Marginal abatement cost (MAC) curves, relationships between tonnes of emissions abated and the CO2 (or greenhouse gas (GHG)) price, have been widely used as pedagogic devices to illustrate simple economic concepts such as the benefits of emissions trading. They have also been used to produce reduced-form models to examine situations where solving the more complex model underlying the MAC is difficult. Some important issues arise in such applications: (1) Are MAC relationships independent of what happens in other regions?, (2) are MACs stable through time regardless of what policies have been implemented in the past?, and (3) can one approximate welfare costs from MACs? This paper explores the basic characteristics of MAC and marginal welfare cost (MWC) curves, deriving them using the MIT Emissions Prediction and Policy Analysis model. We find that, depending on the method used to construct them, MACs are affected by policies abroad. They are also dependent on policies in place in the past and depend on whether they are CO2-only or include all GHGs. Further, we find that MACs are, in general, not closely related to MWCs and therefore should not be used to derive estimates of welfare change. We also show that, as commonly constructed, MACs may be unreliable in replicating results of the parent model when used to simulate GHG policies. This is especially true if the policy simulations differ from the conditions under which the MACs were simulated. ©2011 Springer Science+Business Media B.V.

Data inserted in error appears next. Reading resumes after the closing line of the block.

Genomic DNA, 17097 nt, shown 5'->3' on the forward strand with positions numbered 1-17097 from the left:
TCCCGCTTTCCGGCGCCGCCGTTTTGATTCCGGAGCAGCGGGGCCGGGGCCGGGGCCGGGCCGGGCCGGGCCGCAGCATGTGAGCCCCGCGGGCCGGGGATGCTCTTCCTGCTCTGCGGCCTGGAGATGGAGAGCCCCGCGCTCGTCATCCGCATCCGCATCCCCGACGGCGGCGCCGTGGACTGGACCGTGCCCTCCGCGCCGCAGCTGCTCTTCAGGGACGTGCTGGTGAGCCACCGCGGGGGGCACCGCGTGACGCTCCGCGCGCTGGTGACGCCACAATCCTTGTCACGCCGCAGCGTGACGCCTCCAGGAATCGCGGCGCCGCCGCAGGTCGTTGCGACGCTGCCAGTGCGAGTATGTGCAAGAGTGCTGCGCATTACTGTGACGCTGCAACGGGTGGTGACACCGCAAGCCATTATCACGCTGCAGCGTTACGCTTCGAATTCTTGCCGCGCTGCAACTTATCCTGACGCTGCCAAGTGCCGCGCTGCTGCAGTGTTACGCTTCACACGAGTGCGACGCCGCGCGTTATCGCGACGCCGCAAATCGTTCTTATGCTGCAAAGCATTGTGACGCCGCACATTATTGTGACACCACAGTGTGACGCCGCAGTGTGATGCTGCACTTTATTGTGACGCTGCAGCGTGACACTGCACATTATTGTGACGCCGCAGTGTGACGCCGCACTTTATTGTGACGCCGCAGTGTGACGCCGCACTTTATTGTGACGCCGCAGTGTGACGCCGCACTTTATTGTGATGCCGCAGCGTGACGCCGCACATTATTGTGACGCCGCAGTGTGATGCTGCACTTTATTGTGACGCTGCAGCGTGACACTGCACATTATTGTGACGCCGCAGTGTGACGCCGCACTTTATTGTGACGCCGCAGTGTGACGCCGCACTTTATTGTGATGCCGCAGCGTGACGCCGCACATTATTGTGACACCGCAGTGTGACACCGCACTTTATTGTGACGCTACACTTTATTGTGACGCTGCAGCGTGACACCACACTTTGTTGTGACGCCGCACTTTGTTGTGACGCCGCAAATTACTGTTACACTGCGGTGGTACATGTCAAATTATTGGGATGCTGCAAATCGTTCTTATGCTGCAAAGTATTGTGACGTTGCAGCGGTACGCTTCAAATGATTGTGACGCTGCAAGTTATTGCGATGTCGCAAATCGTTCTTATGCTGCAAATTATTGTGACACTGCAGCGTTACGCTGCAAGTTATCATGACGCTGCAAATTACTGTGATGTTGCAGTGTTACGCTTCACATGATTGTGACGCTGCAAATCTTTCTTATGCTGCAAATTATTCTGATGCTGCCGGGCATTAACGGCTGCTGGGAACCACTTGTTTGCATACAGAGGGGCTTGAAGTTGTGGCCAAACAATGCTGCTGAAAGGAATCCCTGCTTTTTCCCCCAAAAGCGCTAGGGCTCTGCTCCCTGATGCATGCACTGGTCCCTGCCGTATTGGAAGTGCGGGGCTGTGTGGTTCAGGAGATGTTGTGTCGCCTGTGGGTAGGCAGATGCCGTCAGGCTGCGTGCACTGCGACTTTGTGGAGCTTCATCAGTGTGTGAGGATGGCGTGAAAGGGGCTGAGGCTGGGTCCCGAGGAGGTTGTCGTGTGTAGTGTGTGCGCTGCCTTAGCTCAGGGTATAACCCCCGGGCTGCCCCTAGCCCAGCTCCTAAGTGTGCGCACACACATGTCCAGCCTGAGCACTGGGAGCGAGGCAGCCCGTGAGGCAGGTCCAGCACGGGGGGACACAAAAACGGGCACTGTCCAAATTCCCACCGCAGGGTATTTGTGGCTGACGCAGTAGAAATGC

Energy, Environment Protection, Nuclear Power Engineering